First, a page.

If you have a Python installation like the one outlined in the prerequisite for this tutorial, you already have pip installed on your machine, so you can install Scrapy with the following command: If you run into any issues with the installation, or you want to install Scrapy without using pip, check out the official installation docs.
This class will have two required attributes: Open the scrapy.py file in your text editor and add this code to create the basic spider: Let's break this down line by line: First, we import scrapy so that we can use the classes that the package provides.
If you look at the page we want to scrape, you'll see it has the following structure: When writing a scraper, it's a good idea to look at the source of the HTML file and familiarize yourself with the structure.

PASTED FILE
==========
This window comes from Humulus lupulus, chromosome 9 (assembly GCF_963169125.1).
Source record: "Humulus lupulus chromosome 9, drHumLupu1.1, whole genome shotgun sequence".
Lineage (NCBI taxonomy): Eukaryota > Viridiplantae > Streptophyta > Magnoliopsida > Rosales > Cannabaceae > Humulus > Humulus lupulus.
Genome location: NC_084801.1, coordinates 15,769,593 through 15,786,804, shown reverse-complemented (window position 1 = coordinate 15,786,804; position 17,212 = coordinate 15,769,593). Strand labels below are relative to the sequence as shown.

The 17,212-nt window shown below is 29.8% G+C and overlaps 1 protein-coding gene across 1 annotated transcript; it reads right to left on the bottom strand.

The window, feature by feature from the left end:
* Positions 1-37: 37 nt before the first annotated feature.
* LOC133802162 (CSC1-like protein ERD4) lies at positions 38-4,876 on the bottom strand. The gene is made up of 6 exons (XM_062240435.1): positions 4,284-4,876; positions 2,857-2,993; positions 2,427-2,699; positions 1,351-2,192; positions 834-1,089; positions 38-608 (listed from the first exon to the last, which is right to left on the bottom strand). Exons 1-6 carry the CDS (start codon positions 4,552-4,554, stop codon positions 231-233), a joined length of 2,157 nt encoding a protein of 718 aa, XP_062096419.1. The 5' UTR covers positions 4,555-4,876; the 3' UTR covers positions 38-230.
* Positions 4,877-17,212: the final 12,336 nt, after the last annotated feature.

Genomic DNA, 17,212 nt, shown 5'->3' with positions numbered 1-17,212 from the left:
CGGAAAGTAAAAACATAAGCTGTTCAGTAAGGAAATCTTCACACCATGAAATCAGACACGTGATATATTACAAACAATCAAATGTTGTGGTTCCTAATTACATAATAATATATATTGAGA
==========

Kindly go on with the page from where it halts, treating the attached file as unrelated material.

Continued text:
Another look at the [source](view-source:brickset.com/sets/year-2016) of the page we're parsing tells us that the name of each set is stored within an a tag inside an h1 tag for each set: The brickset object we’re looping over has its own css method, so we can pass in a selector to locate child elements.
You’ll notice two things going on in this code: Save the file and run the scraper again: This time you'll see the names of the sets appear in the output: Let's keep expanding on this by adding new selectors for images, pieces, and miniature figures, or minifigs that come with a set.
Take another look at the HTML for a specific set: We can see a few things by examining this code: So, let's modify the scraper to get this new information: Save your changes and run the scraper again: Now you’ll see that new data in the program's output: Now let's turn this scraper into a spider that follows links.
The scrapy.Request is a value that we return saying “Hey, crawl this page”, and callback=self.parse says “once you’ve gotten the HTML from this page, pass it back to this method so we can parse it, extract the data, and find the next page.'